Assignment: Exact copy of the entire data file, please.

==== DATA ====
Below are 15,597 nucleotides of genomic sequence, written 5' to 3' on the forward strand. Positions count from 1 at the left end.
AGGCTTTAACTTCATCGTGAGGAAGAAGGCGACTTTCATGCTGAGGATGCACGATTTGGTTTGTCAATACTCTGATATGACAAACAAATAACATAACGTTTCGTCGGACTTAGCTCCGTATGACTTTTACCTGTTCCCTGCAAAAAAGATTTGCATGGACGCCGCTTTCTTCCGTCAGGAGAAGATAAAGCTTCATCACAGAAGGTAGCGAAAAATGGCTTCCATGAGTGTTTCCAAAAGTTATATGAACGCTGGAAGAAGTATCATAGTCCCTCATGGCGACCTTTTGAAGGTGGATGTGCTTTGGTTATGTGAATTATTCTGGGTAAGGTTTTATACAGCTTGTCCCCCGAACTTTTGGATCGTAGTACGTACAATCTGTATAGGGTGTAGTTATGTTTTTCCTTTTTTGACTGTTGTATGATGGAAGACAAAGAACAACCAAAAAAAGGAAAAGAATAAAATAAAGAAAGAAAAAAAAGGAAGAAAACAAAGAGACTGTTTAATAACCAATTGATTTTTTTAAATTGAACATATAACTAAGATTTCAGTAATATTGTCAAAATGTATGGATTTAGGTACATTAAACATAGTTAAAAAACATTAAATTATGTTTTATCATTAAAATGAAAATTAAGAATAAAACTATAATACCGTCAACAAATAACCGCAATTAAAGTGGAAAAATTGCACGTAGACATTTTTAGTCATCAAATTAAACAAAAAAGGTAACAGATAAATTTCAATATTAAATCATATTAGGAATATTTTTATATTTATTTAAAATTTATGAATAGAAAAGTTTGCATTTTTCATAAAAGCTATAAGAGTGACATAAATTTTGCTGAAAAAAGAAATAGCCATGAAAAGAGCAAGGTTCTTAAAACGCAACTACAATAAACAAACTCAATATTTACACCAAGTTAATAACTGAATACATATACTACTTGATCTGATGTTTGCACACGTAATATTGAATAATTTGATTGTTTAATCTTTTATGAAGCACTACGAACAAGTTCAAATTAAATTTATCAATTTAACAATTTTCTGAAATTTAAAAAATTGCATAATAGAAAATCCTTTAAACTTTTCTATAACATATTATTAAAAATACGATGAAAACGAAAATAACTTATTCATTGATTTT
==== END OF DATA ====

Below are 15,597 nucleotides of genomic sequence, written 5' to 3' on the forward strand. Positions count from 1 at the left end.
AGGCTTTAACTTCATCGTGAGGAAGAAGGCGACTTTCATGCTGAGGATGCACGATTTGGTTTGTCAATACTCTGATATGACAAACAAATAACATAACGTTTCGTCGGACTTAGCTCCGTATGACTTTTACCTGTTCCCTGCAAAAAAGATTTGCATGGACGCCGCTTTCTTCCGTCAGGAGAAGATAAAGCTTCATCACAGAAGGTAGCGAAAAATGGCTTCCATGAGTGTTTCCAAAAGTTATATGAACGCTGGAAGAAGTATCATAGTCCCTCATGGCGACCTTTTGAAGGTGGATGTGCTTTGGTTATGTGAATTATTCTGGGTAAGGTTTTATACAGCTTGTCCCCCGAACTTTTGGATCGTAGTACGTACAATCTGTATAGGGTGTAGTTATGTTTTTCCTTTTTTGACTGTTGTATGATGGAAGACAAAGAACAACCAAAAAAAGGAAAAGAATAAAATAAAGAAAGAAAAAAAAGGAAGAAAACAAAGAGACTGTTTAATAACCAATTGATTTTTTTAAATTGAACATATAACTAAGATTTCAGTAATATTGTCAAAATGTATGGATTTAGGTACATTAAACATAGTTAAAAAACATTAAATTATGTTTTATCATTAAAATGAAAATTAAGAATAAAACTATAATACCGTCAACAAATAACCGCAATTAAAGTGGAAAAATTGCACGTAGACATTTTTAGTCATCAAATTAAACAAAAAAGGTAACAGATAAATTTCAATATTAAATCATATTAGGAATATTTTTATATTTATTTAAAATTTATGAATAGAAAAGTTTGCATTTTTCATAAAAGCTATAAGAGTGACATAAATTTTGCTGAAAAAAGAAATAGCCATGAAAAGAGCAAGGTTCTTAAAACGCAACTACAATAAACAAACTCAATATTTACACCAAGTTAATAACTGAATACATATACTACTTGATCTGATGTTTGCACACGTAATATTGAATAATTTGATTGTTTAATCTTTTATGAAGCACTACGAACAAGTTCAAATTAAATTTATCAATTTAACAATTTTCTGAAATTTAAAAAATTGCATAATAGAAAATCCTTTAAACTTTTCTATAACATATTATTAAAAATACGATGAAAACGAAAATAACTTATTCATTGATTTT